The subject of the book of Joshua is the conquest and division of the land of Canaan. Moses, who had led the people for the previous forty years, died before the people entered Canaan (his death having been recorded in the final chapter of the previous book, Deuteronomy). He was succeeded by the man from whom the book of Joshua takes its name.
Authorship, style and purpose
There is no statement in the book of Joshua telling us who wrote it, though some of the material may have been based on what Joshua himself wrote (e.g. Josh 24:25-26). The writer probably also used other historical books of that era (Josh 10:13), along with national and tribal records (Josh 18:8-9). Although it outlines the conquest of Canaan, the book of Joshua does not give a detailed record of events. The battle for Canaan lasted a long time (Josh 11:18), at least five years (Josh 14:7,10), yet some of the more extensive battle campaigns are passed over in a few verses. By contrast, events of apparently little military importance are sometimes given in considerable detail. The reason for this unevenness of treatment is that the book was intended to be not a chronological record of facts, but a prophetical interpretation of an important era of Israel’s history. The writer’s main concern was to show how God was revealing himself and his purposes through the experiences of his people Israel. (For the prophetical significance of the group of books to which Joshua belongs, the Former Prophets, see PROPHECY.)
Summary of contents
Chapters 1 to 5 deal with Israel’s entry into Canaan. From the outset the emphasis is on the fact that God is giving the land to Israel. Nevertheless, the people, and particularly Joshua, must be courageous, trusting and obedient to God if their invasion is to be successful (1:1-18). After spying out the land in order to plan the invasion intelligently (2:1-24), the Israelites crossed the Jordan River and set up camp at Gilgal. To impress upon people the religious significance of the invasion, the narrative emphasizes such matters as the ritual cleansing of the people, the leadership of the priests, the prominence of the ark of the covenant, the miraculous crossing of the Jordan, and the obedience to the covenant commands by those who were till then uncircumcised.
The appearance of the angel of the Lord further demonstrated that the entire operation was divinely directed (3:1-5:15; see also JOSHUA THE SON OF NUN). The overthrow of Jericho gave more examples of the religious significance of Israel’s conquest: the role of the priests and the ark, the repeated use of the symbolic number ‘seven’ in the proceedings, and the judgment that followed disobedience to God’s commands (6:1-7:26). Only after the leaders dealt with the sin, did Israel make further advances into central Canaan (8:1-29). The people then reaffirmed their obedience to the covenant by which God had given Canaan to them (8:30-35). Having split Canaan by their drive through the central region, the Israelites then conquered the south (9:1-10:43) and the north (11:1-15). The summary that follows emphasizes again that Israel’s occupation of Canaan was in fulfilment of God’s promises (11:16-12:24).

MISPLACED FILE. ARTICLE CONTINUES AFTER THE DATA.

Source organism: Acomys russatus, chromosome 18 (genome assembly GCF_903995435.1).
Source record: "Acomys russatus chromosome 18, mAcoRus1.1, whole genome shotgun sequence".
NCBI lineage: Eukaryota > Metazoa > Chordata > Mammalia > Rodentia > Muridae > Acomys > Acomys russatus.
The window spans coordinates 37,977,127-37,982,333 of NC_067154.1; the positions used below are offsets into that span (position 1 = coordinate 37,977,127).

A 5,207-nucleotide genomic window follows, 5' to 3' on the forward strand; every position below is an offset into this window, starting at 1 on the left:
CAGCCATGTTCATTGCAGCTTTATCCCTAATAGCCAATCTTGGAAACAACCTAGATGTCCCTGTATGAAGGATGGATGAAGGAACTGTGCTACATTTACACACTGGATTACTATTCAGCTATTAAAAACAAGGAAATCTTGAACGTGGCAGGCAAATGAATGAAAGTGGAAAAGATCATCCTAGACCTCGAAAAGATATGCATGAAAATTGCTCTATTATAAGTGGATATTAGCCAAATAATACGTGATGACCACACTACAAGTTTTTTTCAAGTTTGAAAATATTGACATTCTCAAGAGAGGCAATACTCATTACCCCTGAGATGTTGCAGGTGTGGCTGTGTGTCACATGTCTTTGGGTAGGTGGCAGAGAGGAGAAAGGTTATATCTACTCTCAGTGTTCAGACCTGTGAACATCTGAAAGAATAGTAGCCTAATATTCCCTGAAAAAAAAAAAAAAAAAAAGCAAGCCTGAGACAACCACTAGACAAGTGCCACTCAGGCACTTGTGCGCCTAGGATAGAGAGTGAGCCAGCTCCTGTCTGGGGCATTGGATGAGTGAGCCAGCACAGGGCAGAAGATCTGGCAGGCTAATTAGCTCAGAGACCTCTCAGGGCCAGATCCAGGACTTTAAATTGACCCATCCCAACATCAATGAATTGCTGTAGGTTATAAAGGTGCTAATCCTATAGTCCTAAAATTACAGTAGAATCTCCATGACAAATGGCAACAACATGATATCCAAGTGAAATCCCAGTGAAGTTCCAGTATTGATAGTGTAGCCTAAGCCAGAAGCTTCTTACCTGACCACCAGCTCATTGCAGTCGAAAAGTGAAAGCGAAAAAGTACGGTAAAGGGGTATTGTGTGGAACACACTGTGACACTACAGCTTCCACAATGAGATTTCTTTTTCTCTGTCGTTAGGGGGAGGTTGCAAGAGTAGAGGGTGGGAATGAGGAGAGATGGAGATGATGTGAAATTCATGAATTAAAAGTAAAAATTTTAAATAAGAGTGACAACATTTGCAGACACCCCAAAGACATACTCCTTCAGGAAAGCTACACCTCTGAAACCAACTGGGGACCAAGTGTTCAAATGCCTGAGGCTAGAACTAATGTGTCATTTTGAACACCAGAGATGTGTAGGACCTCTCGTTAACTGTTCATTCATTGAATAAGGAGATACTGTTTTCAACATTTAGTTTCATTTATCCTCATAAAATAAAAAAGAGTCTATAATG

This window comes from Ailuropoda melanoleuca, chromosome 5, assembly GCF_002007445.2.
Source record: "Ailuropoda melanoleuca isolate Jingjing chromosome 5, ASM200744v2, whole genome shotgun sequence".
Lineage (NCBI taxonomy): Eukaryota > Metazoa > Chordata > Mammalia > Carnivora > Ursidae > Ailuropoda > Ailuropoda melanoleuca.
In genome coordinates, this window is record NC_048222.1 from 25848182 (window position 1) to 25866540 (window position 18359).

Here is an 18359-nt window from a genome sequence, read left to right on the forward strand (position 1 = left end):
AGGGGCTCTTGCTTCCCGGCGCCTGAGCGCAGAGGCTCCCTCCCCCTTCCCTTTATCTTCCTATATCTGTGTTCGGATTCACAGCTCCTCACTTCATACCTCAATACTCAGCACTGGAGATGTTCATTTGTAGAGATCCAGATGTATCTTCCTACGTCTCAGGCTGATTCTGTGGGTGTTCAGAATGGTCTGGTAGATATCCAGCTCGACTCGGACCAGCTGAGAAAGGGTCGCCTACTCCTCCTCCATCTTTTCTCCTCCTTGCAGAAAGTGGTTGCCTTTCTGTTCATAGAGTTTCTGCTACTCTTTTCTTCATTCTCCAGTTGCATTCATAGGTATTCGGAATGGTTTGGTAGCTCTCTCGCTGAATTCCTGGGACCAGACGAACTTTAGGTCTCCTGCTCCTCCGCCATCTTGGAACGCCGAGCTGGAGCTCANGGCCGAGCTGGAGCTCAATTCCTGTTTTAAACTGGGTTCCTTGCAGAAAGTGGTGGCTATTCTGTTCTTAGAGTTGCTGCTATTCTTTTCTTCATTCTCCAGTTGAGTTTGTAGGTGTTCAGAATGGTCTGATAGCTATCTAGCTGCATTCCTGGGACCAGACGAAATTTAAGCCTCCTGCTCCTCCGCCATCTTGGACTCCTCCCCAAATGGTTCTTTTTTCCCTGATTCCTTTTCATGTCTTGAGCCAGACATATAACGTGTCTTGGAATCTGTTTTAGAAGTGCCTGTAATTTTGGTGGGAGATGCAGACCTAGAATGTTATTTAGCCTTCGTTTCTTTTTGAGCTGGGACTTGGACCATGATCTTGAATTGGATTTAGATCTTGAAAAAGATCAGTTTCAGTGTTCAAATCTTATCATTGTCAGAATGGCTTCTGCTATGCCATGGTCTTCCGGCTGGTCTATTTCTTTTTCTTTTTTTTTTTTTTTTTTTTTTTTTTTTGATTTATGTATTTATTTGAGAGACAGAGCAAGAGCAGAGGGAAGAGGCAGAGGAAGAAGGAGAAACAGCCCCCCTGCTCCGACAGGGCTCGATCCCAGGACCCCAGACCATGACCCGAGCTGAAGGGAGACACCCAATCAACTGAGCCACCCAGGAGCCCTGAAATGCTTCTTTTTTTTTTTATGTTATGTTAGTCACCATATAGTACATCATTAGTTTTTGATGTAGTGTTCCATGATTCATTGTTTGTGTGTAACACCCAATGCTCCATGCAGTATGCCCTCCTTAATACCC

(For a map showing towns that the Israelites conquered and regions that the Israelite tribes subsequently occupied see JUDGES, BOOK OF.) With Canaan now the possession of Israel, Joshua, together with the high priest and the tribal leaders, began the task of dividing the land between the twelve tribes. The area west of Jordan (Canaan itself) was divided between nine and a half tribes; the other two and a half tribes (Reuben, Gad and half of Manasseh) received their inheritance in the land east of Jordan that Israel had conquered in the time of Moses (13:1-14:5). Of the area west of Jordan, the largest and best portions went also to two and a half tribes – Judah (14:6-15:63) and the remainder of the Joseph tribes, Ephraim and the other half of Manasseh (16:1-17:18). The seven smaller tribes then received their tribal allotments (18:1-19:51). The Levites, who had no tribal area of their own, were given towns in all the other tribes (20:1-21:45). Apart from the story of an early misunderstanding between the eastern and western tribes (22:1-34), nothing more is recorded of the era till the time of Joshua’s final address to the nation many years later (23:1-16). Before he died, Joshua called Israel’s leaders to assemble for another covenant renewal ceremony. Through them he reminded the people that if they wanted to enjoy the blessings of the covenant, they had to be obedient to its requirements (24:1-33). people that if they wanted to enjoy the blessings of the covenant, they had to be obedient to its requirements (24:1-33).